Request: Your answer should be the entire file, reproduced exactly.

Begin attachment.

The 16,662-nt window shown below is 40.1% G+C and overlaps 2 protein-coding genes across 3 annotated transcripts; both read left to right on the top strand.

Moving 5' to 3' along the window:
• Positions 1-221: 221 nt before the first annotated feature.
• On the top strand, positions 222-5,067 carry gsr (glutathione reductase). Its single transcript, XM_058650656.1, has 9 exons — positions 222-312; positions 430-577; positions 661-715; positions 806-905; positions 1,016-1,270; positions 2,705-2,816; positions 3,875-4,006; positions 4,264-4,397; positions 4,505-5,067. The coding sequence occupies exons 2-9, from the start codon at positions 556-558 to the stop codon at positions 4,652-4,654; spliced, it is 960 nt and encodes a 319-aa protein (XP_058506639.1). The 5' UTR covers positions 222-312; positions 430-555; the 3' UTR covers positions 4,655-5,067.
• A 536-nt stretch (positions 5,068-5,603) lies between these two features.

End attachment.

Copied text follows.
The 16,662-nt window shown below is 40.1% G+C and overlaps 2 protein-coding genes across 3 annotated transcripts; both read left to right on the top strand.

Moving 5' to 3' along the window:
• Positions 1-221: 221 nt before the first annotated feature.
• On the top strand, positions 222-5,067 carry gsr (glutathione reductase). Its single transcript, XM_058650656.1, has 9 exons — positions 222-312; positions 430-577; positions 661-715; positions 806-905; positions 1,016-1,270; positions 2,705-2,816; positions 3,875-4,006; positions 4,264-4,397; positions 4,505-5,067. The coding sequence occupies exons 2-9, from the start codon at positions 556-558 to the stop codon at positions 4,652-4,654; spliced, it is 960 nt and encodes a 319-aa protein (XP_058506639.1). The 5' UTR covers positions 222-312; positions 430-555; the 3' UTR covers positions 4,655-5,067.
• A 536-nt stretch (positions 5,068-5,603) lies between these two features.